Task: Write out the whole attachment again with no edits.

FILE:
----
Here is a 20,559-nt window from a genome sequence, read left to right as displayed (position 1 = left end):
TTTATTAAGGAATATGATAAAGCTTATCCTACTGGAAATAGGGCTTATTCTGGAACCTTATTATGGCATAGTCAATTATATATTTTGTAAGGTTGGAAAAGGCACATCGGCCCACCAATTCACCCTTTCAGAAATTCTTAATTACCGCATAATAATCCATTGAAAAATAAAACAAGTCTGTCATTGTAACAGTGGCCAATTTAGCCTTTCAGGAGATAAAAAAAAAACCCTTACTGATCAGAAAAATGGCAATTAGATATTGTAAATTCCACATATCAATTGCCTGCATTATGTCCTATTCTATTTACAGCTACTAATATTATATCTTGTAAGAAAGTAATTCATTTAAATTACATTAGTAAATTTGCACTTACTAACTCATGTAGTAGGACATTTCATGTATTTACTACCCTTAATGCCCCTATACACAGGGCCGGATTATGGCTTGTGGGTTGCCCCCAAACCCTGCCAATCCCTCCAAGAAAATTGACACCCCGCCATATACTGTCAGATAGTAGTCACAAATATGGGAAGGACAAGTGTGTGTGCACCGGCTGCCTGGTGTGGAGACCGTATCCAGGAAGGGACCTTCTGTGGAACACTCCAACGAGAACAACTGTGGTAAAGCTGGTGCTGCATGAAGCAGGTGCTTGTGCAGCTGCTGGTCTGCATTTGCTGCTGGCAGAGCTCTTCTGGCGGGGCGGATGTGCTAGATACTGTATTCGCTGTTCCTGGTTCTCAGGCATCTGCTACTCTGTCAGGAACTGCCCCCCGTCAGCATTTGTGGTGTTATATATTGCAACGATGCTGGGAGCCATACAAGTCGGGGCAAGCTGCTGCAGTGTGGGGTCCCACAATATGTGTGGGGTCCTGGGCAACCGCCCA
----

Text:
Here is a 20,559-nt window from a genome sequence, read left to right as displayed (position 1 = left end):
TTTATTAAGGAATATGATAAAGCTTATCCTACTGGAAATAGGGCTTATTCTGGAACCTTATTATGGCATAGTCAATTATATATTTTGTAAGGTTGGAAAAGGCACATCGGCCCACCAATTCACCCTTTCAGAAATTCTTAATTACCGCATAATAATCCATTGAAAAATAAAACAAGTCTGTCATTGTAACAGTGGCCAATTTAGCCTTTCAGGAGATAAAAAAAAAACCCTTACTGATCAGAAAAATGGCAATTAGATATTGTAAATTCCACATATCAATTGCCTGCATTATGTCCTATTCTATTTACAGCTACTAATATTATATCTTGTAAGAAAGTAATTCATTTAAATTACATTAGTAAATTTGCACTTACTAACTCATGTAGTAGGACATTTCATGTATTTACTACCCTTAATGCCCCTATACACAGGGCCGGATTATGGCTTGTGGGTTGCCCCCAAACCCTGCCAATCCCTCCAAGAAAATTGACACCCCGCCATATACTGTCAGATAGTAGTCACAAATATGGGAAGGACAAGTGTGTGTGCACCGGCTGCCTGGTGTGGAGACCGTATCCAGGAAGGGACCTTCTGTGGAACACTCCAACGAGAACAACTGTGGTAAAGCTGGTGCTGCATGAAGCAGGTGCTTGTGCAGCTGCTGGTCTGCATTTGCTGCTGGCAGAGCTCTTCTGGCGGGGCGGATGTGCTAGATACTGTATTCGCTGTTCCTGGTTCTCAGGCATCTGCTACTCTGTCAGGAACTGCCCCCCGTCAGCATTTGTGGTGTTATATATTGCAACGATGCTGGGAGCCATACAAGTCGGGGCAAGCTGCTGCAGTGTGGGGTCCCACAATATGTGTGGGGTCCTGGGCAACCGCCCA